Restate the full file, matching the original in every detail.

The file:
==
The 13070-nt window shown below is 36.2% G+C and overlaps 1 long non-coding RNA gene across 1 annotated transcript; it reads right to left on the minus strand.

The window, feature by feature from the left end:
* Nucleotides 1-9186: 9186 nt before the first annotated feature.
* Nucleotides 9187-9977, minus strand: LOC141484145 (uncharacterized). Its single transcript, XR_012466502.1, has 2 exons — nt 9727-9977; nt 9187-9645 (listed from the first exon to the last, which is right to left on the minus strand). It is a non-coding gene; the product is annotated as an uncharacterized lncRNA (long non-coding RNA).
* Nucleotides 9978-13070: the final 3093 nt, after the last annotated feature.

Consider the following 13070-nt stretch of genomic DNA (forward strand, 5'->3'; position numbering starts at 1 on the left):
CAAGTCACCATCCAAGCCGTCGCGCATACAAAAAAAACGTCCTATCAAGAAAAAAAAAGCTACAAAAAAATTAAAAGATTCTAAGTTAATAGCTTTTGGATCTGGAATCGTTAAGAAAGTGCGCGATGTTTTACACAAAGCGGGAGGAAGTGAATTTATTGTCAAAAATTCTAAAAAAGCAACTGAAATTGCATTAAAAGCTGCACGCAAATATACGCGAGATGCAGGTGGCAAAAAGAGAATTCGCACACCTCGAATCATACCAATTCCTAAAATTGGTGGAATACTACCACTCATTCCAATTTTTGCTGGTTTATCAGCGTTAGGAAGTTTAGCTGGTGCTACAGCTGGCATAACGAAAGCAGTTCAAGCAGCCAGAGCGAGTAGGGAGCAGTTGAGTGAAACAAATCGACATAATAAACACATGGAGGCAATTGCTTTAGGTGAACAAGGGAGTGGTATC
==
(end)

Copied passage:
The 13070-nt window shown below is 36.2% G+C and overlaps 1 long non-coding RNA gene across 1 annotated transcript; it reads right to left on the minus strand.

The window, feature by feature from the left end:
* Nucleotides 1-9186: 9186 nt before the first annotated feature.
* Nucleotides 9187-9977, minus strand: LOC141484145 (uncharacterized). Its single transcript, XR_012466502.1, has 2 exons — nt 9727-9977; nt 9187-9645 (listed from the first exon to the last, which is right to left on the minus strand). It is a non-coding gene; the product is annotated as an uncharacterized lncRNA (long non-coding RNA).
* Nucleotides 9978-13070: the final 3093 nt, after the last annotated feature.

Consider the following 13070-nt stretch of genomic DNA (forward strand, 5'->3'; position numbering starts at 1 on the left):
CAAGTCACCATCCAAGCCGTCGCGCATACAAAAAAAACGTCCTATCAAGAAAAAAAAAGCTACAAAAAAATTAAAAGATTCTAAGTTAATAGCTTTTGGATCTGGAATCGTTAAGAAAGTGCGCGATGTTTTACACAAAGCGGGAGGAAGTGAATTTATTGTCAAAAATTCTAAAAAAGCAACTGAAATTGCATTAAAAGCTGCACGCAAATATACGCGAGATGCAGGTGGCAAAAAGAGAATTCGCACACCTCGAATCATACCAATTCCTAAAATTGGTGGAATACTACCACTCATTCCAATTTTTGCTGGTTTATCAGCGTTAGGAAGTTTAGCTGGTGCTACAGCTGGCATAACGAAAGCAGTTCAAGCAGCCAGAGCGAGTAGGGAGCAGTTGAGTGAAACAAATCGACATAATAAACACATGGAGGCAATTGCTTTAGGTGAACAAGGGAGTGGTATC